To lovers of Wild West folklore, he's Wyatt Earp - lawman, saloonkeeper, gambler, quick-triggered centerpiece of the legendary gunfight at the OK Corral.

To Charles Earp Jr. of Catonsville and Pamela Earp Young of Ellicott City, he's cousin Wyatt.


That the man who almost single-handedly defines the Wild West would have a couple of relatives in Maryland - and that those relatives would meet by coincidence - is perhaps not as far afield as it might seem.

As it turns out, the Earp clan got its start in the United States when Thomas Earp Jr. of Ireland came to the Baltimore area in the 17th century as an indentured servant.


Young, director of marketing at Erickson Health, met Earp several weeks ago when he was recovering from a medical condition at the rehabilitation center at Charlestown Retirement Community, where he has lived for four years and which is owned by Erickson.

"The best part for me is that I've located an Earp cousin who is such an interesting octogenarian," said Young of her relative, who is 88. "He's done so much research on the Earp family, and he connected me to a history that my brother and I have talked about all our lives."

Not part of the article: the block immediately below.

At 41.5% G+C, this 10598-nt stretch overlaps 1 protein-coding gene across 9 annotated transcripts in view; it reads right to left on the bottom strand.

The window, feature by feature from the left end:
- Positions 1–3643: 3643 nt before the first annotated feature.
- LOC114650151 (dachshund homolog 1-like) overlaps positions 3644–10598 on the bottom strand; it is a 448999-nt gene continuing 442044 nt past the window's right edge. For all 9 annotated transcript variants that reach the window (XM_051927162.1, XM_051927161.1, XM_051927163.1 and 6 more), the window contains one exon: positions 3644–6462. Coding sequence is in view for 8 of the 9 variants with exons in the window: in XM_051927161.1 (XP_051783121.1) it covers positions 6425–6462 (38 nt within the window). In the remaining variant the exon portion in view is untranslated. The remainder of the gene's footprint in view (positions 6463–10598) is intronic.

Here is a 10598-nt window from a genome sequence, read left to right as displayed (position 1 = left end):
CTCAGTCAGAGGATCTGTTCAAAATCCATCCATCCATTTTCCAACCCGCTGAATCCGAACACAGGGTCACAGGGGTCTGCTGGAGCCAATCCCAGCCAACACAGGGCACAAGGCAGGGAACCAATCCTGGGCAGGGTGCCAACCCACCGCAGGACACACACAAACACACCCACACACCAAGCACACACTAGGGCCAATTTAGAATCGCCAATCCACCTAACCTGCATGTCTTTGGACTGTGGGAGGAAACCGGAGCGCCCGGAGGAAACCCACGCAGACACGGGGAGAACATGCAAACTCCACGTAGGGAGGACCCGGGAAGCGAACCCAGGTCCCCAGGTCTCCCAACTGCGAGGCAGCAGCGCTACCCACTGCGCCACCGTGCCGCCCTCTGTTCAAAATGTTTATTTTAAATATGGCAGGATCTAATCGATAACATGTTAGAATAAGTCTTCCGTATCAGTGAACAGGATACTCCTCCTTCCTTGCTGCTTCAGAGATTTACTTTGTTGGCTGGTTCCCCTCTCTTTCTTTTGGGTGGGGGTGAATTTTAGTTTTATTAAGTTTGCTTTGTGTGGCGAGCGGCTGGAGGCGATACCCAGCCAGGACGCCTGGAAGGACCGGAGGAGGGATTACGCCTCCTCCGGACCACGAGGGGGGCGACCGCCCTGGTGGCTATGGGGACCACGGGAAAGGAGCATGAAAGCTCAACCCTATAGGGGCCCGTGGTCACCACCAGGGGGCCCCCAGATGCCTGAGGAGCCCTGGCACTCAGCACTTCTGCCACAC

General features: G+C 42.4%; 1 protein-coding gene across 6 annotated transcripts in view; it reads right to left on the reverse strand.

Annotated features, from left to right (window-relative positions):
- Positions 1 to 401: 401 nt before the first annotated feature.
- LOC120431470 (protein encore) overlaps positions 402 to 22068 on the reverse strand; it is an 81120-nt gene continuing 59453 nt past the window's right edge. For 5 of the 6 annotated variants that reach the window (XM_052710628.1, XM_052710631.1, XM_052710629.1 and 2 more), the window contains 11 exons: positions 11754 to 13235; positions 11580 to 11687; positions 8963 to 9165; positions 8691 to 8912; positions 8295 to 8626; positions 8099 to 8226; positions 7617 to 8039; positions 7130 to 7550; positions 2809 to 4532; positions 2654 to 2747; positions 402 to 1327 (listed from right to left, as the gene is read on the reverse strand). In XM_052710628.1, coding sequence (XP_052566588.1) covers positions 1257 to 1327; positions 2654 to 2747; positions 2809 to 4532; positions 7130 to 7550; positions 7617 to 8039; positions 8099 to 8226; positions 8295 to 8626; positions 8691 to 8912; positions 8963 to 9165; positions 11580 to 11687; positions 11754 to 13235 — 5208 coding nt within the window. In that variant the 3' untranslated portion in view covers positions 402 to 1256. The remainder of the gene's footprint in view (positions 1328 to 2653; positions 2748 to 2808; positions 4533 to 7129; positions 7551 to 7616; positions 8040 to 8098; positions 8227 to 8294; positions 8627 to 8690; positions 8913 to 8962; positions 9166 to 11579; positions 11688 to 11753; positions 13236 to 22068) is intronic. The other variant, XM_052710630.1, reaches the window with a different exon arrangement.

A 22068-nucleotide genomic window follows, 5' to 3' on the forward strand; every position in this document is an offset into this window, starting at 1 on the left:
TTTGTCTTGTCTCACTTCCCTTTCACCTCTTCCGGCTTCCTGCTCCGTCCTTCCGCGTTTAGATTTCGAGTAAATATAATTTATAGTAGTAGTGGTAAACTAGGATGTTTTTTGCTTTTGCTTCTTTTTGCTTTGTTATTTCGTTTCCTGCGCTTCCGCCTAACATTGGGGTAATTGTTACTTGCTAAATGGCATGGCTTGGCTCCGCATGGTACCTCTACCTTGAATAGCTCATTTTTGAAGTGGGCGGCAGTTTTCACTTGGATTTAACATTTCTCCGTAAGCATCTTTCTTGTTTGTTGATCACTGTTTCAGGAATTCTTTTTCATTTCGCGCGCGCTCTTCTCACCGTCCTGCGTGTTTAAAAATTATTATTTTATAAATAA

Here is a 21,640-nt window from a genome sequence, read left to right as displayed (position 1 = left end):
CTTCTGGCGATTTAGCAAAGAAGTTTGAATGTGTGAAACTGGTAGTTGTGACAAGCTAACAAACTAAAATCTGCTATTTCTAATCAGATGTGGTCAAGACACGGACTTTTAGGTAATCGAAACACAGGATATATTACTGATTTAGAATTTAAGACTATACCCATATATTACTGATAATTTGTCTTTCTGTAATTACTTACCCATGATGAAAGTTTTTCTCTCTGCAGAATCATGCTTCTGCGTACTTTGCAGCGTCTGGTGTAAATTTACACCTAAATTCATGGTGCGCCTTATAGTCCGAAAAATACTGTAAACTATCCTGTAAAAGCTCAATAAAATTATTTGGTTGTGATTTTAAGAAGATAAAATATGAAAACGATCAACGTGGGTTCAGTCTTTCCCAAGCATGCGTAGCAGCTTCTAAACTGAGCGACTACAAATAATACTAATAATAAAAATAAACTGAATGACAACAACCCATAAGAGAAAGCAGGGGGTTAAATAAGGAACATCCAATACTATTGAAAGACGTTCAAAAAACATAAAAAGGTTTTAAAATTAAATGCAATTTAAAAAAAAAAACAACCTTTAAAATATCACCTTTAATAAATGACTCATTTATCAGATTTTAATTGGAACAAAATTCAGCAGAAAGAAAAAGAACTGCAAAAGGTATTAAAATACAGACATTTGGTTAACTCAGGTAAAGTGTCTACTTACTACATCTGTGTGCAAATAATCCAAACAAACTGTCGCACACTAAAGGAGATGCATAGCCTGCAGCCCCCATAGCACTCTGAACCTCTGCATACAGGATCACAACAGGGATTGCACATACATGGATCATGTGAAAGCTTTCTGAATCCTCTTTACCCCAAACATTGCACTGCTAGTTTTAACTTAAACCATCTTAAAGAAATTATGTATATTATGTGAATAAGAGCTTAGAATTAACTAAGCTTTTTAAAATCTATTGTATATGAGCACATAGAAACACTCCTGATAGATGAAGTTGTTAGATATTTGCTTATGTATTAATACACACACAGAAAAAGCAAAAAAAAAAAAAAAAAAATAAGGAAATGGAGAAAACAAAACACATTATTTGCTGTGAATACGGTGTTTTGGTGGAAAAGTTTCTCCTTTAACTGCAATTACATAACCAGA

Their meeting has given Earp, the last living member of his family line, an opportunity to share history with a nearby relative.

The man who earned a history degree from the Johns Hopkins University in 1938 has been tracking Wyatt Earp's background for more than 50 years, which has given him a sense of familiarity: Charles Earp refers to his distant cousin on a first-name basis and tells Wyatt's story the way older relatives pass down family history to the younger generation.

"Wyatt was born in Monmouth, Ill., and the family migrated to Iowa during the Civil War period," he said. "He tried to enlist, but he was only 13 years old and it happened that his father was the recruiting officer, so as soon as he saw Wyatt show up, he took him by the scruff of his neck and took him home. So he stayed on the family farm during the war."

While tracing Earp genealogy, he discovered that the family's American history dates to July 6, 1674, when indentured servant Thomas Earp Jr. came to Anne Arundel County from Ireland. He is buried in St. Anne's Parish in Annapolis.

And although Wyatt Earp was born in Illinois in 1848 and spent most of his life west of the Mississippi River, his great grandfather Philip was born in 1755 in Frederick County.

A shared history


Charles Earp shared his genealogical information with Young, who had grown up hearing stories about her family's connection to Wyatt Earp.

Her sole proof had been her family's genealogy handwritten in a Bible that had been passed down for generations.

Earp helped Young trace the names in the Bible all the way down to her father - former Washington-area radio announcer and off-Broadway actor Shelton Earp Jr.